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Munakata Shikō and Buddhism in 20th-Century Japanese Prints



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In Japan, printing and Buddhism have long been closely linked.

The earliest surviving prints date back to the 8th century; these were sacred texts that were placed within small wooden pagodas. Japanese printmakers continued to develop related imagery even after developing commercial forms of their work in the 17th century. Over the past 100 years, artists’ prints have become a significant way for individuals to express their beliefs by depicting Buddha, bodhisattvas, and other deities of the Buddhist pantheon. Such creations have often served as acts of personal devotion in response to dramatic or rapid social change, especially after World War II.

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Rahula (Ragora), from the series Two Bodhisattva and Ten Great Disciples of Sakyamuni (Nibosatsu Shaka judai deshi),1939/68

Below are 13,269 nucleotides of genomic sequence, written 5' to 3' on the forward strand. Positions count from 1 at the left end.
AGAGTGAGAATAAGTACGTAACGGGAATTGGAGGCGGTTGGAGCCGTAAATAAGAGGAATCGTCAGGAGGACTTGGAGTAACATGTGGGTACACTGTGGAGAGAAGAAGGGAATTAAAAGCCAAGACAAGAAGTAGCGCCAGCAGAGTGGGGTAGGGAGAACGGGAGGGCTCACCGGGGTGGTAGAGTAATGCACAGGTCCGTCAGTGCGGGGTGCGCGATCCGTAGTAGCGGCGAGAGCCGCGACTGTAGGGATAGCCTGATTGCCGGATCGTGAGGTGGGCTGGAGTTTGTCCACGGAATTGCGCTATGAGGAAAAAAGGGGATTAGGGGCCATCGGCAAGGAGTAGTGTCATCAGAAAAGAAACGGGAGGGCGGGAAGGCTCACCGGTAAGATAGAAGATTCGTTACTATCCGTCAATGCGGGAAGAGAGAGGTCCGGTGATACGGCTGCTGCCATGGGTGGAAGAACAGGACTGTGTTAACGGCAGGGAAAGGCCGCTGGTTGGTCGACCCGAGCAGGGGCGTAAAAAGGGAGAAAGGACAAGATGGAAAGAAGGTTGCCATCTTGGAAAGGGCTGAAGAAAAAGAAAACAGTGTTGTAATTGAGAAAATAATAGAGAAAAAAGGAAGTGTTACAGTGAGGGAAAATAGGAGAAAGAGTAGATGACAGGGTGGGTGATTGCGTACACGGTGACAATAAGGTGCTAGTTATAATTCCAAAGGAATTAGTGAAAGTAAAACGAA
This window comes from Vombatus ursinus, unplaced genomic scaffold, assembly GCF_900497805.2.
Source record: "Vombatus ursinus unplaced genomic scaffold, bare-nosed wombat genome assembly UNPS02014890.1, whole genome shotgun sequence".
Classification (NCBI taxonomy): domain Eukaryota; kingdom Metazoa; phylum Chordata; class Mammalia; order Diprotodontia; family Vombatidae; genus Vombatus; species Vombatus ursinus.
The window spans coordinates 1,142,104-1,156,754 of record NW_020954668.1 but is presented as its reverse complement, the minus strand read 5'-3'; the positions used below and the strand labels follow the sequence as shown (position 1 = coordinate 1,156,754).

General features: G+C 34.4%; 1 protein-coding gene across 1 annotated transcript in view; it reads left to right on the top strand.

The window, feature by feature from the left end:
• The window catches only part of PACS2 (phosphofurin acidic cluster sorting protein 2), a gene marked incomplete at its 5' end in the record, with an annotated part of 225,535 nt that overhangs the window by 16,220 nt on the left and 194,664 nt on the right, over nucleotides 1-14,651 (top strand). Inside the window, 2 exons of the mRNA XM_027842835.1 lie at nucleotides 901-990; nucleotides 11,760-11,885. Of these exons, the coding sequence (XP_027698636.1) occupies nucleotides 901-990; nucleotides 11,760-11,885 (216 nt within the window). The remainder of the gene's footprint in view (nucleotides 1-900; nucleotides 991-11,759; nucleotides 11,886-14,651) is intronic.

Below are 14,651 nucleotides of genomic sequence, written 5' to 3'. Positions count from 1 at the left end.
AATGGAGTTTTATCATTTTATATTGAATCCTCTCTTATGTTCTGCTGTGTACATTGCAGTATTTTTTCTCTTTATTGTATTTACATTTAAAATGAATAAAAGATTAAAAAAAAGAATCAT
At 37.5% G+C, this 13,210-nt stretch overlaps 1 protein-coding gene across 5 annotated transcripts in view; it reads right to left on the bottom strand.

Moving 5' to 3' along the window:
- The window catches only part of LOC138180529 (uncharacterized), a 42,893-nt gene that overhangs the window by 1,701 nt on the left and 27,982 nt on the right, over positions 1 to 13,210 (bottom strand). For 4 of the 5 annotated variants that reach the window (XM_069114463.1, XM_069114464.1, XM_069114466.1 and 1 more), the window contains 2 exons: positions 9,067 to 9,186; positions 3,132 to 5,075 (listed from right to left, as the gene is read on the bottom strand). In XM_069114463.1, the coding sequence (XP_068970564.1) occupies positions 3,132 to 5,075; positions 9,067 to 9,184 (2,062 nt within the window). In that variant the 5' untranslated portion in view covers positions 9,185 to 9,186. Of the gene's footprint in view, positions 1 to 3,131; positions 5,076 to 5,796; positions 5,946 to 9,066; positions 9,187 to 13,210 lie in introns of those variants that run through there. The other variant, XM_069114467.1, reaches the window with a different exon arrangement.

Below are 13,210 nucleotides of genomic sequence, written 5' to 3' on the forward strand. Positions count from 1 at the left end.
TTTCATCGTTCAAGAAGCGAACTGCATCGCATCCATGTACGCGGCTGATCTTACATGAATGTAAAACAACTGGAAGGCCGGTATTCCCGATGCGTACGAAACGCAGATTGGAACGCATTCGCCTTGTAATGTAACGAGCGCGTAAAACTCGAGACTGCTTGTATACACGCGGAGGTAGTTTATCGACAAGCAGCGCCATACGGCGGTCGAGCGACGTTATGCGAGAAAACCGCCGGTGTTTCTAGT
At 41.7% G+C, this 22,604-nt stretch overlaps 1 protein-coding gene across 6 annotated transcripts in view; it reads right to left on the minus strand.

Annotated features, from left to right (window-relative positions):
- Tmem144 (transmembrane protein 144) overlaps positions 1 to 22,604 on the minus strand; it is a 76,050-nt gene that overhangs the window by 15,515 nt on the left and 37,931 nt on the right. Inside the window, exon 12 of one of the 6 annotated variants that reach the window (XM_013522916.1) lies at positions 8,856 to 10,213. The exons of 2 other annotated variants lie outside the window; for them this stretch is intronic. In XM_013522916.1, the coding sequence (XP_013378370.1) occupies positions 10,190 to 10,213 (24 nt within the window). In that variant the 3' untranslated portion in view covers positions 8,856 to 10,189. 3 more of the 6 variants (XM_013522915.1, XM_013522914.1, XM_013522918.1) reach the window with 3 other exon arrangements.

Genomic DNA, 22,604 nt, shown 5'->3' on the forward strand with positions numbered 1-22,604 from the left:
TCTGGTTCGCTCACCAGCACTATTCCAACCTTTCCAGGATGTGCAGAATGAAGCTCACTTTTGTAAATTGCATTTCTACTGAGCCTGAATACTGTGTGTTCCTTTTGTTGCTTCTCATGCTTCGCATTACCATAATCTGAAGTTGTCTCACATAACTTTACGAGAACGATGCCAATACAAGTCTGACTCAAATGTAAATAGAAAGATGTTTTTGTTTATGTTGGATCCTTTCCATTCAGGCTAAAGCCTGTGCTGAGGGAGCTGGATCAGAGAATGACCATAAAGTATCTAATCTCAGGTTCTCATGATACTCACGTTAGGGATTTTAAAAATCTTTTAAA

Munakata Shiko

Munakata Shikō was foremost among 20th-century artists who drew upon Buddhist iconography for his subjects. Among this exhibition’s 25 prints are his two landmark series from the 1930s, Kegon-fu (1937) and Two Bodhisattvas and Ten Great Disciples of Buddha Sakyamuni (designed in 1939). In the latter, he rendered each large figure with thick black lines and an evocative gesture or expression. The series struck a chord globally, receiving prestigious awards at international biennials and becoming an iconic work of 20th-century printmaking.

Some of his contemporaries made more understated reference to their spirituality—for instance, Hiratsuka Un’ichi recorded Buddhist monuments and sculptures in Japan and the United States. Munakata and Hiratsuka were both artists of the sōsaku hanga (creative print) movement, which foregrounded individual expression and created a pathway for printmakers who continue to explore their spirituality through the medium.

Munakata Shikō and Buddhism in 20th-Century Japanese Prints is curated by Janice Katz, Roger L. Weston Associate Curator of Japanese Art, the Art Institute of Chicago.


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